As Alan Dershowitz and the New Film Alleged Remind Us, at the Heart of the Scopes "Monkey" Trial Was a Very Scary Book
In case you're in any doubt that Inherit the Wind presents a wildly distorted (yet highly influential) fictional treatment of the Scopes Monkey Trial, check out this essay by Alan Dershowitz. It appears on the website of the new film Alleged that tells something far closer to the true story. Was the 1925 legal battle really a struggle between blinkered fundamentalist bigotry, in the form of William Jennings Bryan for the prosecution, against liberal enlightenment in the form of Clarence Darrow for the defense?
Dershowitz, who's no Darwin critic, is particularly good on the racial and social subtext of the trial. The textbook from which John Scopes was accused of teaching, Hunter's Civic Biology, is a scary book replete with ugly racism and eugenic advocacy. Dershowitz reminds us:
Indeed, the very book -- Hunter's Civic Biology -- from which John T. Scopes taught Darwin's theory of evolution to high school students in Dayton, Tennessee, contained dangerous misapplications of that theory. It explicitly accepted the naturalistic fallacy (that moral conclusions can be drawn from descriptions of nature) and repeatedly drew moral instruction from nature. Indeed, its very title, Civic Biology, made it clear that biology had direct political implications for civic society. In discussing the "five races" of man, the text assured the all-white, legally segregated high school students taught by Scopes that "the highest type of all, the Caucasians, [are] represented by the civilized white inhabitants of Europe and America." The book, the avowed goal of which was the improvement of the future human race, then proposed certain eugenic remedies. After a discussion of the inheritability of crime and immorality, the author proposed an analogy: ". . . Just as certain animals or plants become parasitic on other plants or animals, these families have become parasitic on society. They not only do harm to others by corrupting, stealing, or spreading disease, but they are actually protected and cared for by the state out of pubic money. Largely for them the poorhouse and the asylum exist. They take from society, but they give nothing in return. They are true parasites."Next time you hear the legacy of the Scopes Trial invoked by Darwinists, remember it was Hunter's biology text that was at the heart of the proceedings. That's the book that Clarence Darrow was defending.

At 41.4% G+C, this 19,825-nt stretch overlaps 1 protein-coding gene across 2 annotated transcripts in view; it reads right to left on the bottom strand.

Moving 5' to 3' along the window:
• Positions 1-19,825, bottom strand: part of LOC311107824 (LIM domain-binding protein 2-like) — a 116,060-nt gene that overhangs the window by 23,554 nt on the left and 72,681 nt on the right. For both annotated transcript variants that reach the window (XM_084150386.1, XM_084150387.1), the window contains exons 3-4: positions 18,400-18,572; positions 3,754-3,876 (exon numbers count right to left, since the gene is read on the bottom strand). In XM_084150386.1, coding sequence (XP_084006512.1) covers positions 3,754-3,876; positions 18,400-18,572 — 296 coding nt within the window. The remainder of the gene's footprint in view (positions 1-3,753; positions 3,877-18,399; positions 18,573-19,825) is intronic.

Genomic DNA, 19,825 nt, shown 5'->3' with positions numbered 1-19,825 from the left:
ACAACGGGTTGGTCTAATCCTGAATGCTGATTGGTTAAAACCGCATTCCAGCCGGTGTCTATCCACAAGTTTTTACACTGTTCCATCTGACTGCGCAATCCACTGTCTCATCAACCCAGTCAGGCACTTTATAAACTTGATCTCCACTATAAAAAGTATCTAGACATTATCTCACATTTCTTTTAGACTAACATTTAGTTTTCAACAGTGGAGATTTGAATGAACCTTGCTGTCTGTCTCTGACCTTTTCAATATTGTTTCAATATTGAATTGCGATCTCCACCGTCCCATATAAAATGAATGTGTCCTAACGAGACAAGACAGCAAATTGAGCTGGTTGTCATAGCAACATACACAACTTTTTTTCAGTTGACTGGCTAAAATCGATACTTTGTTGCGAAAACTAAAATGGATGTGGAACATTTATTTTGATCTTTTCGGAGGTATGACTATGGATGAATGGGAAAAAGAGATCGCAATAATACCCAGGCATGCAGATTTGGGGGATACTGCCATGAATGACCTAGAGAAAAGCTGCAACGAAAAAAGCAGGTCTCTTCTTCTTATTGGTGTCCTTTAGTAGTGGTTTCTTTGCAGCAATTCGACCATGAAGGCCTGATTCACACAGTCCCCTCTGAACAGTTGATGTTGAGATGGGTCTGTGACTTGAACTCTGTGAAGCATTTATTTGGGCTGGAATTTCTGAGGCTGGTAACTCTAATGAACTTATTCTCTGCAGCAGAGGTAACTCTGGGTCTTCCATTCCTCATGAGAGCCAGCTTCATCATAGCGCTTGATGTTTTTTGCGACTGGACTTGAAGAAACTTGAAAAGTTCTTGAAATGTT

From the analogy flowed "the remedy": "If such people were lower animals, we would probably kill them off to prevent them from spreading. Humanity will not allow this, but we do have the remedy of separating the sexes in asylums or other places and in various ways preventing intermarriage and the possibilities of perpetuating such a low and degenerate race. Remedies of this sort have been tried successfully in Europe and are now meeting with success in this country." These "remedies" included involuntary sterilizations, and eventually laid the foundation for involuntary "euthanasia" of the kind practiced in Nazi Germany.